Hardier probiotic strains can withstand the processing and storage conditions necessary to be used in a wide variety of functional foods. One is GanedenBC30 (the trademark name for Bacillus coagulans GBI-30, 6086), a spore-forming bacteria that is forced into its dormant state through processing. After ingestion, it begins to germinate and proliferate. GanedenBC30 is not new, but it recently received GRAS status (generally recognized as safe).

GanedenBC30 survives baking, freezing, boiling, extrusion and doesn’t require refrigeration. In dairy processing, it can be added before HT/ST pasteurization. It is used worldwide in 80 products, including fluid milk, yogurt, cheese, frozen yogurts, frozen dairy desserts, orange juice, coffee and tea.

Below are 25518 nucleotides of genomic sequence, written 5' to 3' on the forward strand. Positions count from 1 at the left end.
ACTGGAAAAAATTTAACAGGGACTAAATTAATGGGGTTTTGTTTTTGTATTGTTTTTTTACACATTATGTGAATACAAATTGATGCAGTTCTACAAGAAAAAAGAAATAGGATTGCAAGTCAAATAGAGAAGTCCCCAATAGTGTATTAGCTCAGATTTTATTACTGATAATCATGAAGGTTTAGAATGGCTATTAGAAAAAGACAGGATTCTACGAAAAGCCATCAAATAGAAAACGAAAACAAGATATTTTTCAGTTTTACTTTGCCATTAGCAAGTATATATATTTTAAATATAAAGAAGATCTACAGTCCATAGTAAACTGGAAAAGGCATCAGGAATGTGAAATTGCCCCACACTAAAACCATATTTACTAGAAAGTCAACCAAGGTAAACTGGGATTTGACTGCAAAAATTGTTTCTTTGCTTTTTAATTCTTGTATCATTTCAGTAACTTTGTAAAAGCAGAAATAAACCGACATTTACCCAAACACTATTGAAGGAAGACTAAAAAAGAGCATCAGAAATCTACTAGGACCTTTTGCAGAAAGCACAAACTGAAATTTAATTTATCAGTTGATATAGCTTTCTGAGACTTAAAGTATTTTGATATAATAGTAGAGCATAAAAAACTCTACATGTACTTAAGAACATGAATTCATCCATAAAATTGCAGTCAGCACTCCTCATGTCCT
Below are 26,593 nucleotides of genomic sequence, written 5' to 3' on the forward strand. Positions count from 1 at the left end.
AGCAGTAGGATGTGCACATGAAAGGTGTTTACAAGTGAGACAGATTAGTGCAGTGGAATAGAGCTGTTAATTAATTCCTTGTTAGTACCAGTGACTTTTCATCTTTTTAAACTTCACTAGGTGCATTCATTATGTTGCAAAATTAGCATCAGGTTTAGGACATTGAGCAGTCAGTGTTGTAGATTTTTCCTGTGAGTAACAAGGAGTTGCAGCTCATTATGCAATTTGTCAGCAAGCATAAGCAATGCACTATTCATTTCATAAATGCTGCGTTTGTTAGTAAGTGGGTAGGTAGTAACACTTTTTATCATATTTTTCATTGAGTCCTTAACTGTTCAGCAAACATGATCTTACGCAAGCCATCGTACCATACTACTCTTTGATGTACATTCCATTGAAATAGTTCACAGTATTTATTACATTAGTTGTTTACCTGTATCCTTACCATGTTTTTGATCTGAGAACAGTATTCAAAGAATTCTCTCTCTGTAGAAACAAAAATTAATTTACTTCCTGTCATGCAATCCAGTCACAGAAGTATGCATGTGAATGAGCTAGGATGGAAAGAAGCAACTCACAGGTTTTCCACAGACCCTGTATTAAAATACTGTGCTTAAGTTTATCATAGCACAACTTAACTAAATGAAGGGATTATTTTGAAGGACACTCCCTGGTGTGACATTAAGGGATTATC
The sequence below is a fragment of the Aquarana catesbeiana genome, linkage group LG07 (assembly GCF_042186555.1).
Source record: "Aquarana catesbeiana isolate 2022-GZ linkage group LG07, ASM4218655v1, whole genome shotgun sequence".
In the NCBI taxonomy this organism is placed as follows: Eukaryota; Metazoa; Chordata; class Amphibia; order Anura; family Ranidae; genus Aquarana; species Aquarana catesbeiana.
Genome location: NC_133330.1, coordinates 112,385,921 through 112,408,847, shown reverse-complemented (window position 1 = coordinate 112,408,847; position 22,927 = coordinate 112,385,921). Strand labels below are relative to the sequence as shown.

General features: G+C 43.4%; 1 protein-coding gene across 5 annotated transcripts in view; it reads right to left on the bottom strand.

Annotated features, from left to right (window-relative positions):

Mike Bush, vice president of Ganeden Biotech Inc., Cleveland, said he believes Greek yogurt is a great opportunity for GanedenBC30 because the probiotic improves the utilization of protein and doesn’t affect flavor.

“Our opinion is that it’s the ideal organism for a daily-consumption, lifestyle product,” Bush said. “There’s good clinical data supporting GanedenB30’s immune and anti-inflammatory benefits.”

Dairy processors driving innovation

It is, in fact, the dairy industry that’s driving the majority of innovations in probiotic-containing foods and beverages. According to the market research firm Mintel, dairy products continue to lead the pack for the number of probiotic food and drink products launched worldwide, with the vast majority of launches being spoonable yogurt and drinkable yogurt/cultured milk.